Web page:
The Startup Visa Act continues to gain momentum on Capitol Hill, thanks to grassroots support of all of you. Without lobbyists or PACs, we’re getting the word out in DC and nationwide that we have an opportunity to act – this year – to create jobs right here in America by supporting entrepreneurship and innovation. As bills in both chambers of Congress pick up supporters and co-sponsors, it’s more important than ever for citizens who care about this issue to call, write, and tweet their representatives.
” The group has made no hard copies of its albums; no CDs have been printed. Nevertheless, they make their living on sales, having sold about 100,000 songs last year.
Pomplamoose is one of the first bands to be invited into YouTube’s Musicians Wanted program, which is an ad-revenue sharing program. YouTube places ads next to or on a video, and then shares the revenue for that ad, 50-50, with the artist. Income sources like this allow for bands to survive without the help of a major label. “
Deciding to create an ad for absolutely nothing, along with a website to go along with that ad, they were able to buy space for $100 in the wee hours of the morning during repeats of The Glenn Beck Show. And they got over 1,000 people to go to this completely made-up website that was about absolutely nothing. Sure, the only people that went to the website were polishing their gun in their underwear at 3 in the morning, but they went!
“This is good. But a lot of things happening mean a high chance that I, the man who lives and breathes Panic and has a giant status board in my head, might not properly explain everything to everyone. Steve and I realized it was high time we made this Cabel Status Board public… using technology!
So, with partial inspiration, Neven, Steve and I built the Panic Status Board. Take a secret, sneek peek:”
“Entrepreneurs aren’t born, they’re made. And they aren’t anything like you think they are. My team surveyed 549 successful entrepreneurs. We found that the majority didn’t have entrepreneurial parents. They didn’t even have entrepreneurial aspirations while going to school. They simply got tired of working for others, had a great idea they wanted to commercialize, or woke up one day with an urgent desire to build wealth before they retired. So they took the big leap.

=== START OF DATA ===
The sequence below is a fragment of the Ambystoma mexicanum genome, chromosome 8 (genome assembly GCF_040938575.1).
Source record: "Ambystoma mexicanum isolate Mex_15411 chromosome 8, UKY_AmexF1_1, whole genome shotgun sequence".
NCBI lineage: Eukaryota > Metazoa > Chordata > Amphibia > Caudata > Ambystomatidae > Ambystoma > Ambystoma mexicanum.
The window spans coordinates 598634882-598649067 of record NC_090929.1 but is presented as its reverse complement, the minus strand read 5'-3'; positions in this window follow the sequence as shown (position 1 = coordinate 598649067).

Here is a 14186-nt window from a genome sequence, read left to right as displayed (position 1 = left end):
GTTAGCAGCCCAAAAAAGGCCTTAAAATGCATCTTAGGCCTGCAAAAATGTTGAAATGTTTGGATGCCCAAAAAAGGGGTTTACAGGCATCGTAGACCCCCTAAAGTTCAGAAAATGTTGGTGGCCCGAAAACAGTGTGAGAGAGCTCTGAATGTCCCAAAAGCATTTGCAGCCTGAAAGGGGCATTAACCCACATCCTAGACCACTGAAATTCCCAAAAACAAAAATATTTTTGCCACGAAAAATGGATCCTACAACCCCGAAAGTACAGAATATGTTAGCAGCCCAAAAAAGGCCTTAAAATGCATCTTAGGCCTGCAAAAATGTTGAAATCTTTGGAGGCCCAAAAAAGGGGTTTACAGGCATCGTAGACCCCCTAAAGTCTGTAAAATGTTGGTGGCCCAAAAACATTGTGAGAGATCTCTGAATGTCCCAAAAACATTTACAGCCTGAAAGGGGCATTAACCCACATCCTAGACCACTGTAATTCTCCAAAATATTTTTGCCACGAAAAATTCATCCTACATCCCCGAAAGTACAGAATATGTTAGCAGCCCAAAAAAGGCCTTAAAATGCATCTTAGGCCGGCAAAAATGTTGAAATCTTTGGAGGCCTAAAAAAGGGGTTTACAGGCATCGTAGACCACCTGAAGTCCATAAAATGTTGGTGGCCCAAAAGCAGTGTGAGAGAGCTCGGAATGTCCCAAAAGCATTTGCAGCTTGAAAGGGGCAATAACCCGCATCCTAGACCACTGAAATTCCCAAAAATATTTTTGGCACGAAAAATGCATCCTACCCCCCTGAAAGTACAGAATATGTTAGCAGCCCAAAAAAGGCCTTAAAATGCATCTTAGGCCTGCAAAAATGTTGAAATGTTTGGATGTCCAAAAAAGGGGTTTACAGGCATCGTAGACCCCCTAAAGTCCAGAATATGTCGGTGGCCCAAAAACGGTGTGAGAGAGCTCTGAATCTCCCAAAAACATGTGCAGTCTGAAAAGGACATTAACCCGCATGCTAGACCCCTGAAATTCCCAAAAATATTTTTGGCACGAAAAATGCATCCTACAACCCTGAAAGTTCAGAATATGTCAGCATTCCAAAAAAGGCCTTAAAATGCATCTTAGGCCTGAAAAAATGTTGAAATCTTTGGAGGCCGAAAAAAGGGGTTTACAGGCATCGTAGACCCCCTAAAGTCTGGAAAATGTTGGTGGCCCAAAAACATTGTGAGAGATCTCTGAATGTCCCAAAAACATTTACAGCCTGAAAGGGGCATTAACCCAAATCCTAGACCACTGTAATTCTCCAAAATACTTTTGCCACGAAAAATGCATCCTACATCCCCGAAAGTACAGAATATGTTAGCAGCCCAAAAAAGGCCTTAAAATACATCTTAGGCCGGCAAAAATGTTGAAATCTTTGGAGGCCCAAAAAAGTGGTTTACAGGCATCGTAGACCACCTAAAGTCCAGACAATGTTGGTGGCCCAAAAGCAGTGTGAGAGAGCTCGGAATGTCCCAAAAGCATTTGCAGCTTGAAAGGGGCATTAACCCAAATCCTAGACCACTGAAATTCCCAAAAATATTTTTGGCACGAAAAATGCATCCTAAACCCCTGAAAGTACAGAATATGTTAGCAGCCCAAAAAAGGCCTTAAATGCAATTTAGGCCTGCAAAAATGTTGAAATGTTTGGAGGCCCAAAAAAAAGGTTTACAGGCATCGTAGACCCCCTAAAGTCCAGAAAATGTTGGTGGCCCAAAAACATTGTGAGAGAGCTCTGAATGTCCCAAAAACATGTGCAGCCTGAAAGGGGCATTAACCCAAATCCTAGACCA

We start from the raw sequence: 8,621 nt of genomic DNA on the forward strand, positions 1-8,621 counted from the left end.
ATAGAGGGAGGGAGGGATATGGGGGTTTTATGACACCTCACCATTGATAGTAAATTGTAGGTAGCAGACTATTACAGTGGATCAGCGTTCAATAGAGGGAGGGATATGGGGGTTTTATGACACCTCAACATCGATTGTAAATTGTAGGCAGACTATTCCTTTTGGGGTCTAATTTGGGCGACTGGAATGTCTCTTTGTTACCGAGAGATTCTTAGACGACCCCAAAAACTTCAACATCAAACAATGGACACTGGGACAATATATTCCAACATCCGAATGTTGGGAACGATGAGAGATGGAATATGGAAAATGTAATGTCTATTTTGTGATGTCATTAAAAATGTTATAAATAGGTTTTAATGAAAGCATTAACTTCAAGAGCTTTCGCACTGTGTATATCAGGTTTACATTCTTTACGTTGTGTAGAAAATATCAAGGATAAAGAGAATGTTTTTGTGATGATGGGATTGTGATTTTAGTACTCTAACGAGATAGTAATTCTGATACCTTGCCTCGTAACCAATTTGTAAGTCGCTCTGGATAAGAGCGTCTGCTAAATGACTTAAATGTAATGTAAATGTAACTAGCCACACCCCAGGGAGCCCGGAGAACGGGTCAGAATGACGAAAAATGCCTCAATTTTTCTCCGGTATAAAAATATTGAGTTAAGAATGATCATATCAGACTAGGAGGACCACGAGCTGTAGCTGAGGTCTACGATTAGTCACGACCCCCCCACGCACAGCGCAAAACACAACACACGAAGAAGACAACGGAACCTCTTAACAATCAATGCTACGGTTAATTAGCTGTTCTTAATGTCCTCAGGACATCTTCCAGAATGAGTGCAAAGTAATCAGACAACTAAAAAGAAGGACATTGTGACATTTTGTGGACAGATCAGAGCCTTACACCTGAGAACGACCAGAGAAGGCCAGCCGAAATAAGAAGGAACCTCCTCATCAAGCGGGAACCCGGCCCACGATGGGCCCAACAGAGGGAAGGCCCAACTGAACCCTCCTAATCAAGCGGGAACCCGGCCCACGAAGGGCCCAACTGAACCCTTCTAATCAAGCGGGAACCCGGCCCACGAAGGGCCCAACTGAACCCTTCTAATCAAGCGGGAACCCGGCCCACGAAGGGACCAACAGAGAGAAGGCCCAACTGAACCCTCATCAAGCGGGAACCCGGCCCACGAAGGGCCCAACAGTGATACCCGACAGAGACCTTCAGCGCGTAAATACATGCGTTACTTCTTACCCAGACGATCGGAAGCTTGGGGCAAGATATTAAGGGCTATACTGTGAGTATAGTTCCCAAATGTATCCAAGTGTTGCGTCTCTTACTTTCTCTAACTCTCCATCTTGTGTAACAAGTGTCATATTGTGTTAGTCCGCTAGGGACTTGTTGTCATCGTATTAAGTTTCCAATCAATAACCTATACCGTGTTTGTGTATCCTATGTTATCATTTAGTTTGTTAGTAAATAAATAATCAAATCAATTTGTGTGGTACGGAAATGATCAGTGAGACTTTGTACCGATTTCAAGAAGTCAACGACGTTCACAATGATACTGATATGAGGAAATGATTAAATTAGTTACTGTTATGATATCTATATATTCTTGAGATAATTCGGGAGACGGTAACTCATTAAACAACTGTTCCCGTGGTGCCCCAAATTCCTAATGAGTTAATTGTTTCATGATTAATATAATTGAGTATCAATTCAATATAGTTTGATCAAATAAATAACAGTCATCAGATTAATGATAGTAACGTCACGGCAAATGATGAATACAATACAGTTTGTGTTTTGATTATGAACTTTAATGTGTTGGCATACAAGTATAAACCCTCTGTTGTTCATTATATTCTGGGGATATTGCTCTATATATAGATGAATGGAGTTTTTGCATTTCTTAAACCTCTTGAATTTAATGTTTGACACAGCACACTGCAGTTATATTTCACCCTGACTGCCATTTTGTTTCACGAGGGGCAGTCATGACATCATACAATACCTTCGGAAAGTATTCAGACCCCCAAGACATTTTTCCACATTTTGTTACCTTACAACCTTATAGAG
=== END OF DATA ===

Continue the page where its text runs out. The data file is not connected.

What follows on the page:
We found that 52% of the successful entrepreneurs were the first in their immediate families to start a business — just like Bill Gates, Jeff Bezos, Larry Page, Sergei Brin, and Russell Simmons (Def Jam founder). Their parents were academics, lawyers, factory workers, priests, bureaucrats, etc. About 39% had an entrepreneurial father, and 7% had an entrepreneurial mother. (Some had both.)
Only a quarter caught the entrepreneurial bug when in college. Half didn’t even think about entrepreneurship, and they had little interest in it when in school.”
Ask leaders what they think makes employees enthusiastic about work, and they’ll tell you in no uncertain terms. In a recent survey we invited more than 600 managers from dozens of companies to rank the impact on employee motivation and emotions of five workplace factors commonly considered significant: recognition, incentives, interpersonal support, support for making progress, and clear goals. “Recognition for good work (either public or private)” came out number one.
Unfortunately, those managers are wrong.
Having just completed a multiyear study tracking the day-to-day activities, emotions, and motivation levels of hundreds of knowledge workers in a wide variety of settings, we now know what the top motivator of performance is—and, amazingly, it’s the factor those survey participants ranked dead last. It’s progress. On days when workers have the sense they’re making headway in their jobs, or when they receive support that helps them overcome obstacles, their emotions are most positive and their drive to succeed is at its peak. On days when they feel they are spinning their wheels or encountering roadblocks to meaningful accomplishment, their moods and motivation are lowest.
A small group of high profile startup executives are preparing to launch their next venture – a workspace incubator and angel investment fund called i/o ventures that aims to help new startups get a start with some initial capital and a cool place to work. The company is located in San Francisco.